Rain, Rain, What do “you” say?

Rain must hold a special place deep in the human psyche. Expressions about rain have such interesting imagery. I can’t think of many words that evoke such vivid images.

For instance, in English, if it’s pouring out, you can say, It’s raining cats and dogs. If there’s thunder, some people say God is bowling. At least that’s said to little kids.

You can also say, It’s raining buckets. That’s interesting because in French, there’s the same expression, Il pleut à seaux.*

The French also have the saying, Il pleut comme vache qui pisse. In English, that’s… It’s raining like a cow that’s pissing.

More politely, the French would say, Il tombe des cordes. That expression is literally, It’s falling ropes, or we’d say, Ropes are falling.

There are also expressions for more violent rain. In Spanish there’s, Caen chuzos de punto. Which means, Spears are falling point first. Similarly, in French there’s, Il tombe des hallebardes. That means, Halberds are falling. A halberd is a weapon that was used during the 14th and 15th centuries. It has a spiky axe on the end of a pole. You can see halberds in the image below. They sort of look like falling rain.

Photo of Halberds

Finally, in Occitan (a language spoken in parts of southern France, Spain and Italy) they say, Tomba de rabanelas. That means, Wild radishes are falling. They also say, Tomba de pèiras de molin – Mill stones are falling.

Feel free to comment below about expressions concerning rain that are said in cultures you’re familiar with.

Many thanks to Monique of Mama Lisa’s World en français for telling me about some of the expressions about rain in French, Spanish and Occitan.

Lisa

Come visit the blog category about rain for some songs and rhymes about rain.

*UPDATE ABOUT “RAINING BUCKETS”:

Monique later wrote me…

Spaniards also say, “Llueve a cántaros” to say “it’s raining buckets”. It literally means the same thing. Portuguese have the same expression about buckets, “Está a chover a cântaros” = it’s raining buckets. Italians have “piove a catinelle”, which means “it’s raining basins/bowls”.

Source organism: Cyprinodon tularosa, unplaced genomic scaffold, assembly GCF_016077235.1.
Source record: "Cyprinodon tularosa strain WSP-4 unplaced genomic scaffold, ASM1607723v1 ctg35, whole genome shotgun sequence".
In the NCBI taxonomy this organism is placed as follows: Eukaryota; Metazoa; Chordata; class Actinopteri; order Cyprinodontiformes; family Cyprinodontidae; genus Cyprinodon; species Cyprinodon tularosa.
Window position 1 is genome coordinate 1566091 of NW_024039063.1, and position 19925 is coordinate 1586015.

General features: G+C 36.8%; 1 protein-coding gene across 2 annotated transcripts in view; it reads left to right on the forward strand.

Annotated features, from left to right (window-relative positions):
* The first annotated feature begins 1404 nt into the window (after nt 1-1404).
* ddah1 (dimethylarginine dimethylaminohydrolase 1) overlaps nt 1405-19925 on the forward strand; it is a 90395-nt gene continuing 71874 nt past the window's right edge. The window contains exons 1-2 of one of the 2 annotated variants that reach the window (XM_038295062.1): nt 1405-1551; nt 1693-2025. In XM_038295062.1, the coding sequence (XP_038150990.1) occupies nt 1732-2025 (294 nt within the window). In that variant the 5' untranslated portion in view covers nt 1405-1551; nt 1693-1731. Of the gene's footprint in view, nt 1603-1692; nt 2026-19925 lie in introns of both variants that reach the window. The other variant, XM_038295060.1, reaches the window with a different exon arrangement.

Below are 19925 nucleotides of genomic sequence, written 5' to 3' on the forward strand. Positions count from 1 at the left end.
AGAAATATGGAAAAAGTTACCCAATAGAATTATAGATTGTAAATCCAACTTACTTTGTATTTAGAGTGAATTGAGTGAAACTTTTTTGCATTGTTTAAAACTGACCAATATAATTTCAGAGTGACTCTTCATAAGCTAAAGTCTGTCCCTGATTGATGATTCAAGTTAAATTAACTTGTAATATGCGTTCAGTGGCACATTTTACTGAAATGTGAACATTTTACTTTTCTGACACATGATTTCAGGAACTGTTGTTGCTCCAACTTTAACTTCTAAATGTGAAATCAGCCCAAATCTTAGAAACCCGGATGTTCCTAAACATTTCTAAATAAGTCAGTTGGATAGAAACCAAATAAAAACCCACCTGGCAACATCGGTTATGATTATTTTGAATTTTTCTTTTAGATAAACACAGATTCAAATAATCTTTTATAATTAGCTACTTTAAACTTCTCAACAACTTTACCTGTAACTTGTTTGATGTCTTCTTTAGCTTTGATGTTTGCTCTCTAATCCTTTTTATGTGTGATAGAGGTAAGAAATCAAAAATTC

This article was posted on Thursday, July 13th, 2006 at 12:46 pm and is filed under Countries & Cultures, English, Expressions about Rain, France, French, Languages, Occitan, Occitan, Rain, Spain, Spanish, United Kingdom, USA, Weather, Words & Phrases. You can follow any responses to this entry through the RSS 2.0 feed. You can leave a response, or trackback from your own site.

3 Responses to “Rain, Rain, What do “you” say?”

  1. James Says:

    In England we also say ‘It’s raining stair rods’, which were/are steel rods that kept your stair carpet in place…

  2. R J Ward Says:

    In Afrikaans (South Africa) a saying for heavy rain is: “Dit reen ou meide met knopkerries” which means it is raining old women with knob sticks. It refers to the shape seen when a drop of rain falls onto a pool’s surface.

  3. shimke Says:

    In Yiddish, curiously, one does not only say “es falt a regn” – the rain is falling” but more commonly “es geyt a regn” – the rain is walking! — A heavy rainfall is a “shlaksregn” or a “mobl” (the latter is derived from the ancient Hebrew word for the Biblical flood) and a snow storm is a “zaverukhe”. — As children in Brooklyn in the 1950s we used to chant in a sing-song rhythm: “It’s raining, it’s pouring,/ The old man is snoring, / He went to bed / And bumped (or broke?) his head / And couldn’t get up in the morning.” — very happily, perhaps because, at least to my childish imagination, if it rained hard enough maybe they would close the schools and I wouldn’t have to get up in the morning either!!! — A French expression “Il n’est pas ne’ de la derniere pluie” – He (or she or I) wasn’t born from the most recent rain, meaning he is not naive or gullible, he’s been around. — Also re: rain – in the 40s or 50s Morton salt company advertized their specially treated salt which didn’t cake up from the humidity with a picture of a boy in a rubber raincoat carrying a leaking pkg of salt, over the caption “When it rains, it pours.” [When the weather is damp, even when it is raining, the salt does not cake but pours freely. This also is a reminder of expressions like “It never rains, it pours.” Meaning that when troubles come, they do not come in little bits, but hit you forcefully and all together. Another chant (I have only a fragmentary memory of this one: “Rain rain go away / Come again another day / Little Johnny wants to play”

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